Re: not always like this
If said dev had been highly effective and done the same or worse misconduct, do you think they would still have been fired?
3888 posts • joined 16 Jun 2009
As that forms part of the employment contract.
The point of such policies is to ensure they actually complete the investigation, instead of grabbing the money and running before their reputation is affected.
That said, internal investigations like these almost always fail because the managers usually scare any witnesses into silence.
I know three people who told me they suffered sexual misconduct at work. One pushed for an investigation... Which said there wasn't enough evidence to even give the perpetrator a written warning - so she resigned.
The other two resigned to escape it, they didn't think there was any point in even formally reporting it as it was clear the company would not censure him.
I think he is still a top manager there, and I would not be surprised if he has other victims.
There is a general problem, common to most, possibly all companies that underlings tend not to be believed.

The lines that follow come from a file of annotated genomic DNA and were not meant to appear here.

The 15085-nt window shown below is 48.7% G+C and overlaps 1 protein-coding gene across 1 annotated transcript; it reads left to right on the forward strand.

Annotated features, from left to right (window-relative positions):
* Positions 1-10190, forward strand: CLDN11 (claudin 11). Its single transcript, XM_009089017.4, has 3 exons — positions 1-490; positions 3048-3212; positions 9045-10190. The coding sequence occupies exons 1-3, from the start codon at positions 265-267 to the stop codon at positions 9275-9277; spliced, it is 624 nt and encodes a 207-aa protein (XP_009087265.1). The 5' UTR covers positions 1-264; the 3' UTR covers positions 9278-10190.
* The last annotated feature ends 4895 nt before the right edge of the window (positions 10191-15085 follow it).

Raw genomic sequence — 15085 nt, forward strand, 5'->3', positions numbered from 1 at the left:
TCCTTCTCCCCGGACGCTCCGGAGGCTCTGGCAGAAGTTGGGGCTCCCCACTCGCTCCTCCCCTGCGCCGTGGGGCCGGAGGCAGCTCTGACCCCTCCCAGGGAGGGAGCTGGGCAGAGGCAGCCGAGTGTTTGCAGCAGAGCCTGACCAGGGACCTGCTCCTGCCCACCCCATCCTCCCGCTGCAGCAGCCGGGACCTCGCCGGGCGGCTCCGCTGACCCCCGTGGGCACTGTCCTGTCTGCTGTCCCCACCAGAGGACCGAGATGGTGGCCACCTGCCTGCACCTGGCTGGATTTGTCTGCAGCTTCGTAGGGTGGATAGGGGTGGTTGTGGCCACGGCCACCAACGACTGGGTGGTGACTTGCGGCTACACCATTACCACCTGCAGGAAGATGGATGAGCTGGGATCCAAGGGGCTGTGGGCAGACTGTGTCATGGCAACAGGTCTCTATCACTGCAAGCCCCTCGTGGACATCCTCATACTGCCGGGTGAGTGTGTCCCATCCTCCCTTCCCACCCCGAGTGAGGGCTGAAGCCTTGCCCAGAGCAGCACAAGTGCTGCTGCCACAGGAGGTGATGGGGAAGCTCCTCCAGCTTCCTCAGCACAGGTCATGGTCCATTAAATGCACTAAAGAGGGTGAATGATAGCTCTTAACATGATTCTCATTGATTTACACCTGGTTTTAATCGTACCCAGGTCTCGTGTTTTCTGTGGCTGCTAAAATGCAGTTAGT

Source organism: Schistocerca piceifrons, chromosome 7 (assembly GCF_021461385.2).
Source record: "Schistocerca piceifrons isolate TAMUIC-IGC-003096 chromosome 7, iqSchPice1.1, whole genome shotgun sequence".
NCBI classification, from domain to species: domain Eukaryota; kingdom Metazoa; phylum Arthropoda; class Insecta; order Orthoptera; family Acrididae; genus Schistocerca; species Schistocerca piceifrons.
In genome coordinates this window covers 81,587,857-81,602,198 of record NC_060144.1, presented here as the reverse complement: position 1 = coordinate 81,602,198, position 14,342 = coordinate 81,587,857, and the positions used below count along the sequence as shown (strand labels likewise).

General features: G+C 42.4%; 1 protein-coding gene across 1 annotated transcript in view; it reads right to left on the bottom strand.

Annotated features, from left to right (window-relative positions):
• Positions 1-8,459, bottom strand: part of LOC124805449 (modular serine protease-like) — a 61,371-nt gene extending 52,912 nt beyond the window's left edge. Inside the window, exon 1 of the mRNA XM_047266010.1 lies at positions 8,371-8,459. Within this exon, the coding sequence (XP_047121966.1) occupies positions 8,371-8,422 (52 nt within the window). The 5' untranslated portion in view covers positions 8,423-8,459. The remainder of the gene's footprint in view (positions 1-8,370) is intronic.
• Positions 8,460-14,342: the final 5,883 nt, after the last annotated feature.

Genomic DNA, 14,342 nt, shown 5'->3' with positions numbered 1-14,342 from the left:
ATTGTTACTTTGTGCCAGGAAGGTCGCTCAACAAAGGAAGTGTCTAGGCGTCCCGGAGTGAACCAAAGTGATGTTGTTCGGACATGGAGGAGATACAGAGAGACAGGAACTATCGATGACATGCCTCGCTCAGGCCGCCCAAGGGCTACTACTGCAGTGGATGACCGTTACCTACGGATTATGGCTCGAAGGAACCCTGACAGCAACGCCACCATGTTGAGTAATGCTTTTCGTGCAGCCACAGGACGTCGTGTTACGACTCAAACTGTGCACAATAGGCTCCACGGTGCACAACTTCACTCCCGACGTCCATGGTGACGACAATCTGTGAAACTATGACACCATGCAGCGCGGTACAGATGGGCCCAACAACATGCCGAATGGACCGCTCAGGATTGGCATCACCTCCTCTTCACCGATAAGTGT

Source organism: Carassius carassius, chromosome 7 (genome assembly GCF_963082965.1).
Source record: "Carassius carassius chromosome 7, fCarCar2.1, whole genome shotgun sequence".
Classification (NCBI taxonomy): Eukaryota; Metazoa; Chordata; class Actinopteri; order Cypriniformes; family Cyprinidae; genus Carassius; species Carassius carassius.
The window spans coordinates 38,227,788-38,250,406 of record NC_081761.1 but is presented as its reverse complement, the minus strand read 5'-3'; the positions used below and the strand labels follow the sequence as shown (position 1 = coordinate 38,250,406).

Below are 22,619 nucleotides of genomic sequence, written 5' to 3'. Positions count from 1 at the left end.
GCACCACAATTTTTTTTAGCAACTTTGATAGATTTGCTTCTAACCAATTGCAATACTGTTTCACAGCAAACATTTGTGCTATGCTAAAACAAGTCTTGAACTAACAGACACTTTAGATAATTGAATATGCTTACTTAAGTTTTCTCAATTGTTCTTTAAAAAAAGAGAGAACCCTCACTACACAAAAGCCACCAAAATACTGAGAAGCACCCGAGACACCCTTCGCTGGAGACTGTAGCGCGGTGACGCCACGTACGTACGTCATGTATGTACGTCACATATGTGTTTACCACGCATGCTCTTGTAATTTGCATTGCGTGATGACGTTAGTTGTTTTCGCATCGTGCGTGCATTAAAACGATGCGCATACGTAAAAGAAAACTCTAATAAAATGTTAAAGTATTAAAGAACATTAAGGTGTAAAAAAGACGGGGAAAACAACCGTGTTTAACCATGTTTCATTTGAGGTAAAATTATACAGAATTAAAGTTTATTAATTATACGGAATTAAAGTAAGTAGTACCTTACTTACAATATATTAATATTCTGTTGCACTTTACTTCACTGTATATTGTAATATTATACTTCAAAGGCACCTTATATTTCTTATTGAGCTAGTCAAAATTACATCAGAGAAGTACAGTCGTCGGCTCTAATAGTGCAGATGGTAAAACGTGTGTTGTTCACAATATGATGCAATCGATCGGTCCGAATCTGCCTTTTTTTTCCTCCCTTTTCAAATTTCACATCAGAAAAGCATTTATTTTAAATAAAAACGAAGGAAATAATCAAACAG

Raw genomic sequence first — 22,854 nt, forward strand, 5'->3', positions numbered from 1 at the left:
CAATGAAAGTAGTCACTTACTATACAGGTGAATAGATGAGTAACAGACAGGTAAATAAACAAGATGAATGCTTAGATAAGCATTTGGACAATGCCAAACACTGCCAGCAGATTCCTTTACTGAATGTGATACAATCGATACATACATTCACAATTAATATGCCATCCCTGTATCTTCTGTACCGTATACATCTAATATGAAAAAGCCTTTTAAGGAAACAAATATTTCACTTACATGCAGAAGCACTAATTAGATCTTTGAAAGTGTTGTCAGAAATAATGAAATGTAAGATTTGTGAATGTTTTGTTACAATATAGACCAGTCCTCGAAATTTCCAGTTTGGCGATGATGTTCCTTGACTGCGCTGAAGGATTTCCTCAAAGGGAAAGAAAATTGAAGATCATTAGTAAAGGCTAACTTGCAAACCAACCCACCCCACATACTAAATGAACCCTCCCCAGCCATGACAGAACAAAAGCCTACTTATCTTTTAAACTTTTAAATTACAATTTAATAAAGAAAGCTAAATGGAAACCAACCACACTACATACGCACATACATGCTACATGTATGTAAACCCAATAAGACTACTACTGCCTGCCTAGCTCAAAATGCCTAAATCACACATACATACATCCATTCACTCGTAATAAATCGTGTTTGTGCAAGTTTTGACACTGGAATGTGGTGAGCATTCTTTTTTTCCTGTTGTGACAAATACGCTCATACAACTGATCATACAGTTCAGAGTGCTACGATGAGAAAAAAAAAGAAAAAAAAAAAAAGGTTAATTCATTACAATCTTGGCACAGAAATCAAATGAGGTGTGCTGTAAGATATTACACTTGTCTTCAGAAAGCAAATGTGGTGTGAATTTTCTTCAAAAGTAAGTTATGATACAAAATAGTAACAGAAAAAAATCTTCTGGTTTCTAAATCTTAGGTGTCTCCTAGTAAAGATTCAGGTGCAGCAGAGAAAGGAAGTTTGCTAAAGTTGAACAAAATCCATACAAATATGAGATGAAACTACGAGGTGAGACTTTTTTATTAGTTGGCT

Upgrading a library surely means doing an audit of the changes, and it seems that it is a deep tree of dependencies, often with hundreds of referenced packages.
The reason these cryptocurrency miners and other worse things appear in real applications is because devs aren't able to properly audit updates.
So what is the IEEE really suggesting? That devs should just update without any audits?
If something happens that either does or is likely to result in the loss of cabin pressure, you dive to 10k feet (unless terrain).
This is because the emergency oxygen supply doesn't last very long, and you need to be in breathable outside air before it runs out.
So it's basically an automatic pilot response to their oxygen masks deploying.
If your mask pops out of the ceiling, you put it on and start the emergency descent. You don't ask why it happened until you're down at a safe flight level.
Android explicitly asks you which app you'd like to use to open anything the first time you try, with "always" and "just once" options.